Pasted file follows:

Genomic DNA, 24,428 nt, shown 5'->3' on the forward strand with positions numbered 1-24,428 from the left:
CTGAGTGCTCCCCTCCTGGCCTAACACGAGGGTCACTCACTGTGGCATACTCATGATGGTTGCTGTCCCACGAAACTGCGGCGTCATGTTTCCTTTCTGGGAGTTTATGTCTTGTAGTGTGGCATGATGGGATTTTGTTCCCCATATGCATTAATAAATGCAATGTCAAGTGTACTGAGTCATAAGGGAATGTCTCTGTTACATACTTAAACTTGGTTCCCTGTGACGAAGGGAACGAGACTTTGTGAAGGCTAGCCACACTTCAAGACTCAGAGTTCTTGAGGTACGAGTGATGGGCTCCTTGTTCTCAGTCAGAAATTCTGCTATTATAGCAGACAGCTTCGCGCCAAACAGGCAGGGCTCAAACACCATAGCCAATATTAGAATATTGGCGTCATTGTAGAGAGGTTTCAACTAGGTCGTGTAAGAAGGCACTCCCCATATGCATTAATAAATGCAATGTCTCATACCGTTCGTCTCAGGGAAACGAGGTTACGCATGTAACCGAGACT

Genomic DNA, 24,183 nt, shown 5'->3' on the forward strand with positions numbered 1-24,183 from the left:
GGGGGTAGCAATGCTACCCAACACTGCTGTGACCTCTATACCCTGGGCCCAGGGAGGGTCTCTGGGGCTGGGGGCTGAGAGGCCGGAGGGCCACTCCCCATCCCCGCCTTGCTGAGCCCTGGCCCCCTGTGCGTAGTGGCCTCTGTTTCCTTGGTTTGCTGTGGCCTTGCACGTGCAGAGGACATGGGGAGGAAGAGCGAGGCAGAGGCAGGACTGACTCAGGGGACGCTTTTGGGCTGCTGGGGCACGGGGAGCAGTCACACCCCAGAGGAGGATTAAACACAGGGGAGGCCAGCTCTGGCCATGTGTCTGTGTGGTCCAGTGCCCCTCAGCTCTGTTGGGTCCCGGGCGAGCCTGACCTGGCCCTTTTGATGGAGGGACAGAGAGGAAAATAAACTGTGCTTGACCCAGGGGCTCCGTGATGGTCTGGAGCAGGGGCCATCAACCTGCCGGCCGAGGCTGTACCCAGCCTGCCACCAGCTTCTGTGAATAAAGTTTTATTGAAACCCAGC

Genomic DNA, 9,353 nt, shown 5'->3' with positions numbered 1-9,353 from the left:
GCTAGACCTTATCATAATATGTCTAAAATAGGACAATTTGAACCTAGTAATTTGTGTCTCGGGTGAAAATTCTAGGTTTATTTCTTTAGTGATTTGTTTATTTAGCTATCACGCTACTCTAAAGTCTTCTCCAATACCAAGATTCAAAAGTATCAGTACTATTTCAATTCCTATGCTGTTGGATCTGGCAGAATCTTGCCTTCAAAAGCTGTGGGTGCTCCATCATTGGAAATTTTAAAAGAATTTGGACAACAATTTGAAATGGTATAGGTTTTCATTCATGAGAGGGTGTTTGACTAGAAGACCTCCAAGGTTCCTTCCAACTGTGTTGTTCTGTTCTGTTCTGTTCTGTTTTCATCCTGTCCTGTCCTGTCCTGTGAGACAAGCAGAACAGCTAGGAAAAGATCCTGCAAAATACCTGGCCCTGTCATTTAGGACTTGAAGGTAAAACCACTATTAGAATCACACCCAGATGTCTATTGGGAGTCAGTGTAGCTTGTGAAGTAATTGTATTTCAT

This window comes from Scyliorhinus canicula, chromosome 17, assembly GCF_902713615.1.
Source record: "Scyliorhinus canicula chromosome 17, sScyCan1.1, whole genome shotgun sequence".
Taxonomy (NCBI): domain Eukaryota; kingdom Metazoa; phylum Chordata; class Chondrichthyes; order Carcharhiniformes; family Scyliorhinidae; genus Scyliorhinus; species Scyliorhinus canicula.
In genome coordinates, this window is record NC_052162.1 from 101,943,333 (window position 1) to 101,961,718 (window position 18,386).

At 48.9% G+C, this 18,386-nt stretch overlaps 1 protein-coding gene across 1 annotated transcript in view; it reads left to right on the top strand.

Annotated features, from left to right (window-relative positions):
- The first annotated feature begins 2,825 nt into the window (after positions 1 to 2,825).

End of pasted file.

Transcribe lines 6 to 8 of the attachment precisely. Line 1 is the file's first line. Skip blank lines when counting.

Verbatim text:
GCTAGACCTTATCATAATATGTCTAAAATAGGACAATTTGAACCTAGTAATTTGTGTCTCGGGTGAAAATTCTAGGTTTATTTCTTTAGTGATTTGTTTATTTAGCTATCACGCTACTCTAAAGTCTTCTCCAATACCAAGATTCAAAAGTATCAGTACTATTTCAATTCCTATGCTGTTGGATCTGGCAGAATCTTGCCTTCAAAAGCTGTGGGTGCTCCATCATTGGAAATTTTAAAAGAATTTGGACAACAATTTGAAATGGTATAGGTTTTCATTCATGAGAGGGTGTTTGACTAGAAGACCTCCAAGGTTCCTTCCAACTGTGTTGTTCTGTTCTGTTCTGTTCTGTTTTCATCCTGTCCTGTCCTGTCCTGTGAGACAAGCAGAACAGCTAGGAAAAGATCCTGCAAAATACCTGGCCCTGTCATTTAGGACTTGAAGGTAAAACCACTATTAGAATCACACCCAGATGTCTATTGGGAGTCAGTGTAGCTTGTGAAGTAATTGTATTTCAT

This window comes from Scyliorhinus canicula, chromosome 17, assembly GCF_902713615.1.
Source record: "Scyliorhinus canicula chromosome 17, sScyCan1.1, whole genome shotgun sequence".